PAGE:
But trailers, while most importantly getting your boat safely to and from the water, are usually judged on their ability to launch and retrieve a boat and the Dunbier did it easily. At launch the rig slid from the rollers easily with out going so fast that anything behind you is in serious peril. This is good because some trailers that are fully rollered really do allow the boat to fly off way too quickly. On retrieve the boat can be gently driven into position and from there easily driven up the trailer and secured up front. You can actually do it over the bow of the boat if you have to and we did this the first time we launched and retrieved her, but ideally you make sure the car driver has to do his or her part in retrieval as well.

Make no mistake this is a big boat with the need to have a car capable of towing it easily. I towed it around with a VW Tiguan (around 3,000kg towing ability) but most big sixes and 4WDs of just about any size will comfortably get this boat to and from the water.


This is for me the real test of any boat. It’s all great to be fast, safe and wonderful over the chop, but if it is hard to fish from, well then the rig becomes a family cruiser and not a fishing boat.

As this was a real boat test we spent three hours having a fish from the boat. Apart from the ease of fishing with its massive front deck and stability, the BLA products (more on these later) made everything almost too simple. Under electric power, the Larson was responsive to the bow mounted Minn Kota and I was able to manoeuvre the rig into and around snags and weed beds quite easily. Up front Simon and Pete were fishing hard and were largely undisturbed by my manoeuvring and even when the inevitable wake board boat’s wake crashed trough our fishing area, the boys up front were not tipped out into the drink –more’s the pity.

Accessing gear is simple too. With such a large front deck you could access the tackle storage locker easily and change lures while still on the front deck and not disturb the other person fishing on the front deck. That was great. When casting at snags, we had both anglers on one side of the boat and I was also on the same side driving the electric by foot control and there was no disturbing lean over that made you uncomfortable. That was great too.

When the boys did finally hook the odd fish, the inevitable rush towards the side of the boat the fish was on saw us all crowding the angler out and around 300kg concentrated in one spot – again there was very little noticeable lean, however I will concede that in the heat of battle you’re not really looking at how much the boat is leaning over. But the high sides of the FX1750 SC give you a real feeling of safety and that was good too.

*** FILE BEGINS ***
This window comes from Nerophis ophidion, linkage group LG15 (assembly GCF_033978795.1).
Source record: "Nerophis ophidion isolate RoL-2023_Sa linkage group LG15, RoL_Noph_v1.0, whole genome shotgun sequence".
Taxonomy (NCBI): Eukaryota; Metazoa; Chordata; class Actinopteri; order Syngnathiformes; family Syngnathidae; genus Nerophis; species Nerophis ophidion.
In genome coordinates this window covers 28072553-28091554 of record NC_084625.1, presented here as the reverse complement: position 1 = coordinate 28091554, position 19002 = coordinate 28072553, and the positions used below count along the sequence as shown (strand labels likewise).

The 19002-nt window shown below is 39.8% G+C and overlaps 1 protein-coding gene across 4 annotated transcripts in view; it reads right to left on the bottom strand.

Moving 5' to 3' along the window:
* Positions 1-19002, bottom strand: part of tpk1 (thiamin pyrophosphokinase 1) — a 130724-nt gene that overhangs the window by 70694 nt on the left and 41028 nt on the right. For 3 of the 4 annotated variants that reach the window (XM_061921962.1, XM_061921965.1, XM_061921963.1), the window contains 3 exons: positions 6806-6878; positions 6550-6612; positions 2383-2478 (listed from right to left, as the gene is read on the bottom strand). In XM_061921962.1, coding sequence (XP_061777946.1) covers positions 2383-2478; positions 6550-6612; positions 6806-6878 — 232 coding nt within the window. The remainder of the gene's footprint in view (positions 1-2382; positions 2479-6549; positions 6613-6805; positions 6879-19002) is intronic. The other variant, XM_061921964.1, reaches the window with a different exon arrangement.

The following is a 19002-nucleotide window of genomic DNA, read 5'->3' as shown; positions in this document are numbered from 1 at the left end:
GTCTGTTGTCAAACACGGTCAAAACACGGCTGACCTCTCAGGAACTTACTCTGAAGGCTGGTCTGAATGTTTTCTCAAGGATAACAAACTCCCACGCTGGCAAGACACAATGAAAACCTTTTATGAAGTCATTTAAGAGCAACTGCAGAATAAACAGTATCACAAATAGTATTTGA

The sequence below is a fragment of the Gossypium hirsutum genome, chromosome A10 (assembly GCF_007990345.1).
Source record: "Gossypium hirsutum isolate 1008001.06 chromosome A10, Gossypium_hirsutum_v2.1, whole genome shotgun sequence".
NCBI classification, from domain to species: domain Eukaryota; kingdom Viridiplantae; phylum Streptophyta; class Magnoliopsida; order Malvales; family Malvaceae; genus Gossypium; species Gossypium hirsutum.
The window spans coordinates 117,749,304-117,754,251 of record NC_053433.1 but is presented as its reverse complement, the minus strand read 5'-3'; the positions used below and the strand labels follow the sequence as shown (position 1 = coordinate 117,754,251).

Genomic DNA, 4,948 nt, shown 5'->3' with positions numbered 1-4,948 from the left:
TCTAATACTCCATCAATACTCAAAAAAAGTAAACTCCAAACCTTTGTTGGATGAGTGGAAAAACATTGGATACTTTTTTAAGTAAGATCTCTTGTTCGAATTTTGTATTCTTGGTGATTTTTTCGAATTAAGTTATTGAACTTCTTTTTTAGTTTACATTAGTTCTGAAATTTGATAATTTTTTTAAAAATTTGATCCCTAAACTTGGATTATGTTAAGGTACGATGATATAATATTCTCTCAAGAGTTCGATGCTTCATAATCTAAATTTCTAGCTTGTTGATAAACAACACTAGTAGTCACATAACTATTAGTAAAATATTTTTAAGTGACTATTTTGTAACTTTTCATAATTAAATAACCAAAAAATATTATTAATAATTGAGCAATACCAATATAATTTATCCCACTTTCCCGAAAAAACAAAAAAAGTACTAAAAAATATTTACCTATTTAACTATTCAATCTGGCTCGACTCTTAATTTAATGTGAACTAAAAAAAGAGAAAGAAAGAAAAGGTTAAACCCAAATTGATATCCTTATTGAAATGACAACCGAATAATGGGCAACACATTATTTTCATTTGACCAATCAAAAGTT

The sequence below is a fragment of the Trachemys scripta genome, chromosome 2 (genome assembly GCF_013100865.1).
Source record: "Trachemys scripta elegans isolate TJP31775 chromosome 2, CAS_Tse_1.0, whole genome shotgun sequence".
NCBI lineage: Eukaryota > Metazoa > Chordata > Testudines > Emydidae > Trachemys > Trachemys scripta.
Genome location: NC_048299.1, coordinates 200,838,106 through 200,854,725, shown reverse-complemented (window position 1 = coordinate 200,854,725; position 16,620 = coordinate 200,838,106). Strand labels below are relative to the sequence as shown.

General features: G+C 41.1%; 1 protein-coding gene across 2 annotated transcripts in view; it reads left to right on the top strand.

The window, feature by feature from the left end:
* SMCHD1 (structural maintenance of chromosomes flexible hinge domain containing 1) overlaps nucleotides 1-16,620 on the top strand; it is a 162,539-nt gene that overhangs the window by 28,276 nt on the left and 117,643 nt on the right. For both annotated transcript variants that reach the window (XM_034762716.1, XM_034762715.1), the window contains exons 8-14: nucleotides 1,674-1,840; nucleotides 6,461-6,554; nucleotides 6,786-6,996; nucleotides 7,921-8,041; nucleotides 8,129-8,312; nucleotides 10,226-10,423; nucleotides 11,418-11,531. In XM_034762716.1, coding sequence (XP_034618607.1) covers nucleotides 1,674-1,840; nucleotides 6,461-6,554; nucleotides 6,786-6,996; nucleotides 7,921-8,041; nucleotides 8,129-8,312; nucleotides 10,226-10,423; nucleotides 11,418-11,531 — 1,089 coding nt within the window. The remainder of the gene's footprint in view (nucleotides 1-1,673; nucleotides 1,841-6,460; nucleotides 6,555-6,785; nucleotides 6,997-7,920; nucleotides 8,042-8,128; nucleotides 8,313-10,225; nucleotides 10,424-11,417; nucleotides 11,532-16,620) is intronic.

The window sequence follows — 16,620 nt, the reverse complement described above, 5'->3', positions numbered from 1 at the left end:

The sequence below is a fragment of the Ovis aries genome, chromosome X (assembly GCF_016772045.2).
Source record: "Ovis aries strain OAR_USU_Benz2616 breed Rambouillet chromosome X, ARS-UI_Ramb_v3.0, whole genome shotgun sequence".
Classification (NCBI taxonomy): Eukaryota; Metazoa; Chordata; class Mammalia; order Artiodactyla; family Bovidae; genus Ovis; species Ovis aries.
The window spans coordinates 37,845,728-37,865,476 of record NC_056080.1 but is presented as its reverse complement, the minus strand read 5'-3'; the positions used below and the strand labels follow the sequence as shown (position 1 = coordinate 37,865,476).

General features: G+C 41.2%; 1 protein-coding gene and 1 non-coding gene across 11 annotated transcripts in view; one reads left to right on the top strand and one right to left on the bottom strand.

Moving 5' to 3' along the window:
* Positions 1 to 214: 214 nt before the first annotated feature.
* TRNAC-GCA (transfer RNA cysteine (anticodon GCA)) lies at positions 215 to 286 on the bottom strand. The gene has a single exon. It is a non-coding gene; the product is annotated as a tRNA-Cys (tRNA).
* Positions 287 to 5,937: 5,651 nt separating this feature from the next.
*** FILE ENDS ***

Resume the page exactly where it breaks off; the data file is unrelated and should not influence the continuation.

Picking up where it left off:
Of course the fishing was made easier by the fact that BLA had kitted this rig out and let’s take a look at some of that gear.

The Electronics and accessories

The tested FX1750 SC has been kitted out by BLA as a bit of a show boat. This rig will tour the tournament circuits and be available for all and sundry to climb all over, check out and get to know just what you can do in terms of electronics and accessories.

Let’s start at the bow and journey down to the stern.

First up is the fabulous Minn Kota Riptide i-Pilot link 80lb, 24V unit. This is exactly the same electric I have on my boat and I can’t speak highly enough of it. Spot Lock, waypoint memory, track memory, the best foot control I have seen and also a remote, plenty of power – yeah I love this bit of kit. The important part of this electric is th link system. This electric motor ha the ability to link to the sounder, in this case the brand new Onix touch, and allows thee electric to be used from the sounder. From the sounder you can mark a way point and then tell the electric to go there. You can also adjust speed and direction and a host of other things that mean if you run out of battery power on your remote, the electric is still useable.

Up front a 7”-10” sounder is planned to be fitted to give the front deck caster all the information they need. This wasn’t rigged up when we tested the boat, but when it’s installed it will be like watching a TV show on what’s below/